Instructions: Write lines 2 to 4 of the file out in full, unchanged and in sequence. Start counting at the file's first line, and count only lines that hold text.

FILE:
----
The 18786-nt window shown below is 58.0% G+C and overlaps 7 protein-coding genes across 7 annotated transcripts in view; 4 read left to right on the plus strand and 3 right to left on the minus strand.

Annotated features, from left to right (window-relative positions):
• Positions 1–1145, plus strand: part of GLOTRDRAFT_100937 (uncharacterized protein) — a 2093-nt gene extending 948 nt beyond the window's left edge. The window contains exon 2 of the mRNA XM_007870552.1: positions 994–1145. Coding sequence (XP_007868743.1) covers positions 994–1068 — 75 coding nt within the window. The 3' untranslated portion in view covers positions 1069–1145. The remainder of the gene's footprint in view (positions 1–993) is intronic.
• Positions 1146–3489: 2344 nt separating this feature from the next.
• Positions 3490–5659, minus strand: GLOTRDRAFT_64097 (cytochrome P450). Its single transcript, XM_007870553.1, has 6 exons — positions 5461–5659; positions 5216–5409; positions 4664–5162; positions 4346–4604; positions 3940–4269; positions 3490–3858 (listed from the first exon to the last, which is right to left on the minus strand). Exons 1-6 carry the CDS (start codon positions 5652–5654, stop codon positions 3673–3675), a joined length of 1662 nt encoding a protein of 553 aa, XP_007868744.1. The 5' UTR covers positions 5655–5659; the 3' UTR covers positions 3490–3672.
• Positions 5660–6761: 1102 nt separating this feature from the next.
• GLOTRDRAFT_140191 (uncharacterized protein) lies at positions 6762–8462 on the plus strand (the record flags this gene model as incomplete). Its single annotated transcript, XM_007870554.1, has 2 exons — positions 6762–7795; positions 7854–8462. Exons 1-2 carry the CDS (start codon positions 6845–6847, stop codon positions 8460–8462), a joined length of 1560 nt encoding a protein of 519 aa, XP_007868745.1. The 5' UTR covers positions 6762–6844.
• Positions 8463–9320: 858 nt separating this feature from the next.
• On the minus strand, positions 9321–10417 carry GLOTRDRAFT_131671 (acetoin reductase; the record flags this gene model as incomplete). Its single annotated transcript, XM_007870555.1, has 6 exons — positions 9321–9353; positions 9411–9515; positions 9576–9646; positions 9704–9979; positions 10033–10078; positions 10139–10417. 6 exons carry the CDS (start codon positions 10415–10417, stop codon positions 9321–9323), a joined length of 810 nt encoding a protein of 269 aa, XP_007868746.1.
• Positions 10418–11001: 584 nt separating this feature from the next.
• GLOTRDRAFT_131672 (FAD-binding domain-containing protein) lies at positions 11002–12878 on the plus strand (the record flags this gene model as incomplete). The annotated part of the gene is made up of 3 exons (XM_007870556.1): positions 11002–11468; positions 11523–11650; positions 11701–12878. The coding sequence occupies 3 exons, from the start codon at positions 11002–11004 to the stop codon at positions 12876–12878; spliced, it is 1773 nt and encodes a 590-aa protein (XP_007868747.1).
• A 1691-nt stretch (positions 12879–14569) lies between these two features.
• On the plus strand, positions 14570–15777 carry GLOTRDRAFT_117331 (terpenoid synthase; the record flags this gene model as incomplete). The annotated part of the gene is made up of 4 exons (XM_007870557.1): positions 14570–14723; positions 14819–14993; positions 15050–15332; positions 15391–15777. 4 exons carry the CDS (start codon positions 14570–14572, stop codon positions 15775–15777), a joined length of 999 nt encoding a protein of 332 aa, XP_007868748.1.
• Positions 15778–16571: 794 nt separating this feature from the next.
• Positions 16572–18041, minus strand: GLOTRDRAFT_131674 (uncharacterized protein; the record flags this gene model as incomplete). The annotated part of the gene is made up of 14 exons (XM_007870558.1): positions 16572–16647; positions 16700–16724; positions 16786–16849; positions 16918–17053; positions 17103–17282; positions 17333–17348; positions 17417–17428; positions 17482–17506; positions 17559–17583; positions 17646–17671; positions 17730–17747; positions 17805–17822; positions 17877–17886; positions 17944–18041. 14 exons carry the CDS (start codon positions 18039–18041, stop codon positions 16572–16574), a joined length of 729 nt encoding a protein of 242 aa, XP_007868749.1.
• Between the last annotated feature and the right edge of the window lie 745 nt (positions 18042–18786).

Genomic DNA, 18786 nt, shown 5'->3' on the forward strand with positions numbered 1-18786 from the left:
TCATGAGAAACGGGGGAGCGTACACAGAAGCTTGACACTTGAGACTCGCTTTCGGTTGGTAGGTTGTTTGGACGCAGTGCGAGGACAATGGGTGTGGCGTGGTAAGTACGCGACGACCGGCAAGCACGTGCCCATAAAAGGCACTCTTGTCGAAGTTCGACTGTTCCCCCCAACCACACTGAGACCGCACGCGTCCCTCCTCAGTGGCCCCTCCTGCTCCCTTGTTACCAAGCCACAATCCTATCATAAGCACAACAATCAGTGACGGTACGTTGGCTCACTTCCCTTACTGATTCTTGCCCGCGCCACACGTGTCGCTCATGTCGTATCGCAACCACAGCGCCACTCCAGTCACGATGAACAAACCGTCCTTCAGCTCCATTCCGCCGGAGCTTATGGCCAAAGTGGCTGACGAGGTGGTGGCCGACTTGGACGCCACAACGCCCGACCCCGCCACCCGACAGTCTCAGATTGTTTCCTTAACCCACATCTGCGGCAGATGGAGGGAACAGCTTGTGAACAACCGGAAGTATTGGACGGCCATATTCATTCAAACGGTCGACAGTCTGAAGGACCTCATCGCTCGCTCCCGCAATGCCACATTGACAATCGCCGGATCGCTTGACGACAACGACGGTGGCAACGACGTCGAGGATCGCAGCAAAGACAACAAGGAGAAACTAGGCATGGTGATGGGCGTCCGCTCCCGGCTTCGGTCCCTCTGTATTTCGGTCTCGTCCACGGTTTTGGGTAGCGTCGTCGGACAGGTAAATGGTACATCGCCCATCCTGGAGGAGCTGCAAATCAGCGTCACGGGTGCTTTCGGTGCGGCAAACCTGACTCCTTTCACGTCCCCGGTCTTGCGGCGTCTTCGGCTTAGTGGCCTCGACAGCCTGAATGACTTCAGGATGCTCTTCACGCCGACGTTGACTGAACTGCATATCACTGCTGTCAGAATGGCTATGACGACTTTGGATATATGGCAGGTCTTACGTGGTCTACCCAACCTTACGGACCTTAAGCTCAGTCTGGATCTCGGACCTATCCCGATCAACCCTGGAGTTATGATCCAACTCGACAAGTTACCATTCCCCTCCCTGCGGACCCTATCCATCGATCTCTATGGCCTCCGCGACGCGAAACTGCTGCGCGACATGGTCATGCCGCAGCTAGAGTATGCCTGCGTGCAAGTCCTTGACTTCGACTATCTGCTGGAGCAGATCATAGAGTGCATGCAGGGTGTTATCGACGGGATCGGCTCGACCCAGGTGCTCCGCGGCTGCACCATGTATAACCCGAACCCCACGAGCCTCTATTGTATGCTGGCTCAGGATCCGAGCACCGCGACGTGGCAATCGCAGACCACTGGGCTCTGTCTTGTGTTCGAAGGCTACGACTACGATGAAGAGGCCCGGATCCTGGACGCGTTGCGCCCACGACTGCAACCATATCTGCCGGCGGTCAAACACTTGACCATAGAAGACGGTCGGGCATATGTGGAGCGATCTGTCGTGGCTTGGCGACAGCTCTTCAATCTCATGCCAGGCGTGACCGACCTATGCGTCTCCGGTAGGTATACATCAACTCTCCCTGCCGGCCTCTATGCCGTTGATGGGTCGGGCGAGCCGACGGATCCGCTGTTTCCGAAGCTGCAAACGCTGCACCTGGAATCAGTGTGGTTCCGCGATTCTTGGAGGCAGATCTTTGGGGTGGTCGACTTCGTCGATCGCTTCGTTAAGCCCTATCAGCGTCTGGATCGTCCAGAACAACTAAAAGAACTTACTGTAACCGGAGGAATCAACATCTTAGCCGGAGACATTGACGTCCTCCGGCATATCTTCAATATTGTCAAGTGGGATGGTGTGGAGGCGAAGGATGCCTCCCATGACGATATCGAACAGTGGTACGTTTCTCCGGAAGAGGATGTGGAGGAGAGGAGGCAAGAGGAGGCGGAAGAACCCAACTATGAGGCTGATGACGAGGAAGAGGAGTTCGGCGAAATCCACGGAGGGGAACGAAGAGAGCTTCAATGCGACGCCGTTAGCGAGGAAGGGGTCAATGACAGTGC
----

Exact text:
Annotated features, from left to right (window-relative positions):
• Positions 1–1145, plus strand: part of GLOTRDRAFT_100937 (uncharacterized protein) — a 2093-nt gene extending 948 nt beyond the window's left edge. The window contains exon 2 of the mRNA XM_007870552.1: positions 994–1145. Coding sequence (XP_007868743.1) covers positions 994–1068 — 75 coding nt within the window. The 3' untranslated portion in view covers positions 1069–1145. The remainder of the gene's footprint in view (positions 1–993) is intronic.
• Positions 1146–3489: 2344 nt separating this feature from the next.